Europe gets tough with Spain over 'land-grab' law
18 April 2005, MADRID - Spain could be hauled before the European Court of Justice over its 'land grab' law, which has allowed developers to plunder land belonging to foreign homeowners.
18 April 2005
MADRID - Spain could be hauled before the European Court of Justice over its 'land grab' law, which has allowed developers to plunder land belonging to foreign homeowners.
In a victory for hundreds of expatriate Britons, Germans and other nationalities who have had property seized, the European Commission has written to the Spanish government saying that the law breaches EU regulations as well as human rights statutes.
The British 'Daily Telegraph' reported how the rebuke follows a commission investigation into the poorly drafted 1994 planning law ('Ley Reguladora de la Actividad Urbanista'), which was originally intended to speed up development on the Costa Blanca.
Over the past year, the newspaper has reported how loopholes have been exploited by Spanish developers who have been able ask for land to be reclassified from rural to urban without the owners' permission.
Developers have already made compulsory purchases of 20,000 properties at fractions of the market value.
Last year, the European Parliament launched an investigation. Its report condemned the law and criticised apparent corruption among developers, officials and lawyers. However, its call for a halt to the practice was ignored.
The European Commission's new letter gives Jose Luis Rodriguez Zapatero, Spain's socialist prime minister, until 21 May to resolve the situation.
If the Commission is not satisfied, Zapatero's officials will be issued with a summons to appear in the court in Luxembourg. The court has the power to inflict unlimited fines and stop European grants to Spain.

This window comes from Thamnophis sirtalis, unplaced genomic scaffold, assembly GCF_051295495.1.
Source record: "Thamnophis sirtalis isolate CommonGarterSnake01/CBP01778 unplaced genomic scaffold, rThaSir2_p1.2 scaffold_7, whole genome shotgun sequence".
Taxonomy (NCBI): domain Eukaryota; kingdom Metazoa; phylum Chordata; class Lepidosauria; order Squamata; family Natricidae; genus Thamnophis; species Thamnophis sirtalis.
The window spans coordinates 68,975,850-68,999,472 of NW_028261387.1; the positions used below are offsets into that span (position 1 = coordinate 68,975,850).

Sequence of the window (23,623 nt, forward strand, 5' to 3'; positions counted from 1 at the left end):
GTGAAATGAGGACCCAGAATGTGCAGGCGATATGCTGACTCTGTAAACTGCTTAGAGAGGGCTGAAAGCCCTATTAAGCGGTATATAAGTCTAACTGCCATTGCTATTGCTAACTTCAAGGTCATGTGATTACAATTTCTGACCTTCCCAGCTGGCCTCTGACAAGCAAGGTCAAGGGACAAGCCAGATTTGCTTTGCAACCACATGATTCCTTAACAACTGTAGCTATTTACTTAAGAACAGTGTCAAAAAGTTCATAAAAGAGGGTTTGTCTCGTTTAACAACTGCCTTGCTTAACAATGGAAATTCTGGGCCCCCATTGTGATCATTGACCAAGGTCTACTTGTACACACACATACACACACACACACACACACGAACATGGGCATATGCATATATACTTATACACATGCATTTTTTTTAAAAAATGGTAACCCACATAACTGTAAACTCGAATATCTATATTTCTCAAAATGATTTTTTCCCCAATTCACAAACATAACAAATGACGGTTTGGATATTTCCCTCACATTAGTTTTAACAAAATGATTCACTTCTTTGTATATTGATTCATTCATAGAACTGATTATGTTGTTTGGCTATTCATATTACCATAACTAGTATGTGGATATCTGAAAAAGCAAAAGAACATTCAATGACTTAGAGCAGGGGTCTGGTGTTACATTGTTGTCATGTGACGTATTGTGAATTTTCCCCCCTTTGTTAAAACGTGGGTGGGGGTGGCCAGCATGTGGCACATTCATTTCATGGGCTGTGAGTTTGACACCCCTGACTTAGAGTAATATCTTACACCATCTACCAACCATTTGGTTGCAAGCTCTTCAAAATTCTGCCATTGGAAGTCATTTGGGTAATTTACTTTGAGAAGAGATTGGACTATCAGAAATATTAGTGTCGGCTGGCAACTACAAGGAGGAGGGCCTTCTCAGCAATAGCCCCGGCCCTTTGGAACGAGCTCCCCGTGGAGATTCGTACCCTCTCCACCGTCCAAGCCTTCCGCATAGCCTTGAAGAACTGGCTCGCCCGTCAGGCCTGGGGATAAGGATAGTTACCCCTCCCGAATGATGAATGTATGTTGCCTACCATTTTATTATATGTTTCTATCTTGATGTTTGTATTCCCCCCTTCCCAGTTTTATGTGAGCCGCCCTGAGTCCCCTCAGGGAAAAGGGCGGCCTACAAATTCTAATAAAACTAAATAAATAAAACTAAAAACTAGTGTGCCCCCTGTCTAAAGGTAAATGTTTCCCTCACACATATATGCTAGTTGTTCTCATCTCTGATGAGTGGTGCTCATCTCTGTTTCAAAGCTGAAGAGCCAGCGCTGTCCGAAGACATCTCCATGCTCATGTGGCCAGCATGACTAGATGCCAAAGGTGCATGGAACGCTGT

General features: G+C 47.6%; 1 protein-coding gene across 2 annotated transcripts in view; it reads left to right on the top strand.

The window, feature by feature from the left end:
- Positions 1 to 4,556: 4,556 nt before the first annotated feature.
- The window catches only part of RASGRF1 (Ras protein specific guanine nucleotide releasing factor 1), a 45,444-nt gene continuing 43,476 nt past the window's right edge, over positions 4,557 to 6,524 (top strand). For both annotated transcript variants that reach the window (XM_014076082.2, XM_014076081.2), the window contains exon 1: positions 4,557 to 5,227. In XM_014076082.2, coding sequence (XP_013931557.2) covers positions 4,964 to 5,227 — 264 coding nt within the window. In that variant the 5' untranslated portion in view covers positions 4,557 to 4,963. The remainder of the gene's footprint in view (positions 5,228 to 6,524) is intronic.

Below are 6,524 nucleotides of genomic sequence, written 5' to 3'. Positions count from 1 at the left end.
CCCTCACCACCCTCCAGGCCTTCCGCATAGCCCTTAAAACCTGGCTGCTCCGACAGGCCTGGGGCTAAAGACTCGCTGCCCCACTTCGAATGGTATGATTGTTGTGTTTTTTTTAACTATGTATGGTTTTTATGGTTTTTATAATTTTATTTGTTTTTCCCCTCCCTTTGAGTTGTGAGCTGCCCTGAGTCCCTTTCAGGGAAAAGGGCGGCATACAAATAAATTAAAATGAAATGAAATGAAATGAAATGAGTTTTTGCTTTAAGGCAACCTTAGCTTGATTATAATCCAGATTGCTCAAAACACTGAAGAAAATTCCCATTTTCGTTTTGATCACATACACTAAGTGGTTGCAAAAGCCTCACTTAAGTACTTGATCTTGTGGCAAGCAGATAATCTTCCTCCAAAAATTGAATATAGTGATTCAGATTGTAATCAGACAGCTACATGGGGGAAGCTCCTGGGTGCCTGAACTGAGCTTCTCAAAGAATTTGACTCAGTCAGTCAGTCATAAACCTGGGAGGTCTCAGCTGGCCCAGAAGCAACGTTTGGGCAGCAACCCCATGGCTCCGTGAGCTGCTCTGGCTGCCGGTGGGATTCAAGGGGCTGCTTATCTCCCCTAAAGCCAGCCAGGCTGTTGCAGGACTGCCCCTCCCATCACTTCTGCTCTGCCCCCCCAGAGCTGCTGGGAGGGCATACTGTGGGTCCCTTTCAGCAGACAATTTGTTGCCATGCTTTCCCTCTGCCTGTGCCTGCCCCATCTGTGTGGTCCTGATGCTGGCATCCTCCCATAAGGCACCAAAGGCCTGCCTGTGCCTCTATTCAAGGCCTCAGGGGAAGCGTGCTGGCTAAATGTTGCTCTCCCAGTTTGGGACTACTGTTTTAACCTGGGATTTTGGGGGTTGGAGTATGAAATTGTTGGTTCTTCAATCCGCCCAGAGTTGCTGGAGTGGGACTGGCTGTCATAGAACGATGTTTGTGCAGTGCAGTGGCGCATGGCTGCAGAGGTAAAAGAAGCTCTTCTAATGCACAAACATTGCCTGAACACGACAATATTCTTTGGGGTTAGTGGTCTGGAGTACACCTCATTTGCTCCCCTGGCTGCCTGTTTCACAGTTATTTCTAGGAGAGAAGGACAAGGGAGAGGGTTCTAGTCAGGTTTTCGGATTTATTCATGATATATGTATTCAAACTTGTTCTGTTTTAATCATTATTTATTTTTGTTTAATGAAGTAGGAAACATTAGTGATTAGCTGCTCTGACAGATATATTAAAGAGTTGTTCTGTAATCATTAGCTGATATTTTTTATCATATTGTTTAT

The Commission's stance has heartened Charles Svoboda, a former head of the Canadian intelligence service, who lives in Benissa, near Benidorm, one of the main areas under threat from the land seizures.
"Madrid will ignore the Commission's infringement procedure or stall but Brussels has the bit between its teeth," said Svoboda, who leads a victim protest group.
"If it doesn't get a satisfactory response, the commission will have no choice but to take Spain to the European Court of Justice. We have sympathisers in Brussels who will ensure this happens. To victims, this is a ray of hope."
At least 20,000 people living on the Costa Blanca have protested about the law, under which estate agents - often in league with corrupt local politicians - have made enormous profits by snapping up land prime for development.
Residents have also been forced to pay huge amounts towards new infrastructure, such as roads, drainage and street lighting - which developers would normally have to shoulder.
Svoboda and his supporters are now threatening to sue local politicians. "We can't easily take on the developers because they just fold up their tents, go bankrupt and walk away," he said.
"But we can take on the mayors and town councillors who gave developers permission to use this illegal law to deprive people of their homes. We are going to take the mayors to court to demand compensation and damages. They know they are breaking the law - they should be liable."
The intervention from Brussels may come too late for victims such as Karen Marcos, 47, who is British, and her Spanish husband Juan.
They have lived in their three-bedroom house in Finestrat, Benidorm, for 20 years. Now, developers are taking their home to make way for a new block of flats without giving them compensation.
The couple have already been forced to pay EUR 97,000 towards new infrastructure costs, and 60 per cent of their land has been taken.
"We could be forced to pay a lot more," said Marcos, who works for a local newspaper. "They have told us they will pay us EUR 92,000 for the small bit of remaining land and our home."
Marcos, who has held down two jobs to pay the mortgage, said: "All that work, all for nothing. This is what my country is doing to me."
Government spokesmen in Madrid and Valencia said that no ministers were available to comment on the process instigated by Brussels.
Subject: Spanish news